Red Squirrels - dyslexia friendly picture books

Published on: 28 May 2014 Author: Mairi Kidd

What do a gang of nasty nits, a trickster pigeon, a school-shirking X-box lover and an escapee wolfman have in common with the late, great Bob Hoskins? They have all done their bit to help dyslexic and struggling adults master reading.

All I Said Was

One in six adults in the UK struggle with reading.

When Hoskins died in May, the BBC remembered his contribution to the cause of adult literacy, as the star of 1970s series On the Move. Broadcasting has changed a lot since then, and the idea of an adult basic education show on the BBC at Sunday teatime seems pretty quaint now. More's the pity, because it's an issue which hasn't gone away; the Quick Reads initiative estimates that as many as one in six adults in the UK struggle with reading.

Many of these individuals are dyslexic but attended school before dyslexia was routinely identified. Others missed out on learning 'first time round' for a variety of reasons and have never quite managed to catch up. Some come from language backgrounds other than English and may have learned to read in neither language, or may read in their home language but not in English.

Helping unconfident readers read to their children

At dyslexia specialist publishing company Barrington Stoke, we developed our new Red Squirrel picture books after a conversation with one such adult - a new stepdad who was disappointed that his un-supported dyslexia made it tough for him to read to his kids. He felt the sting particularly keenly due to the perception that picture books in particular should be 'easy' for adults to read.

In fact, this is not always the case. In recent years picture book design has reached new heights of creativity - with attendant reading challenges. It's not uncommon for text to be hand-written, block capitalised or printed white-on-black, to switch style or point size in response to the events of the story, to be super-imposed on a busy background or to eschew standard punctuation and left-right, top-bottom orientation.

Only occasionally will this faze a confident reader - exceptionally busy backgrounds are perhaps the most likely to cause an issue - but individuals with dyslexia or visual perceptive disorders, shaky literacy skills or reading difficulties of any other type can be really thrown. A person who struggles with basic reading skills may feel ashamed and embarrassed and fear being exposed to mockery. This may be result in a professed lack of interest in reading; it can be easier to pretend to dislike an activity rather than admitting we can't do it. This, in turn, can create a cycle of reading reluctance and resistance in the family.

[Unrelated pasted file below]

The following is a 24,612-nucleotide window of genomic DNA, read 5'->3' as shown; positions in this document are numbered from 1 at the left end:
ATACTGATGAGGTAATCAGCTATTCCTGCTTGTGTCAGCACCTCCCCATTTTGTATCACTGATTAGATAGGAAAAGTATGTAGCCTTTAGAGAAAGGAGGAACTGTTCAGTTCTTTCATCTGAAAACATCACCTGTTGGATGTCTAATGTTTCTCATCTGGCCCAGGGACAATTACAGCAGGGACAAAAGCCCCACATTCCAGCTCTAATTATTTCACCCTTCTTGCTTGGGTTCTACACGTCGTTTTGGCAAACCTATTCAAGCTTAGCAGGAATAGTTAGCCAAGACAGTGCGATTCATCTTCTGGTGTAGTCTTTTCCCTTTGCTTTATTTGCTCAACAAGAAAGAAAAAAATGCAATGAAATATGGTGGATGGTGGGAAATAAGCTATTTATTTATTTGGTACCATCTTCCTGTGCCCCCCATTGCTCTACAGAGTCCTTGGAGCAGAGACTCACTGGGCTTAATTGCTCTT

Red Squirrel picture books

The Red Squirrels can be read and enjoyed by any family but the special features will benefit less able readers in particular. The books use a dyslexia-friendly font, adapted line and character spacing and special editorial tweaks to make the text easier to read.

Itch Scritch Scratch

Most importantly of all, the books have fabulous stories for all the family to enjoy together, and brilliant artwork to explore and enjoy - but this is kept clear of the text for a smoother read. We've also steered clear of asking for any great intuitive leaps to be made to create meaning, as individuals with dyslexia or other processing issues can struggle with inference and prediction due to recall issues, and new readers can be unsure of what is required of them in these instances.

That's not to say, of course, that there's not a plethora of extra detail to discuss in the pictures, or extra layers of meaning in the texts for those who wish to explore these further. Quite the opposite is true - Michael Morpurgo's All I Said Was, for example, has a powerful message about books and the imagination.

Check out our recommended books for dyslexic older children.

Topics: Dyslexia, Features

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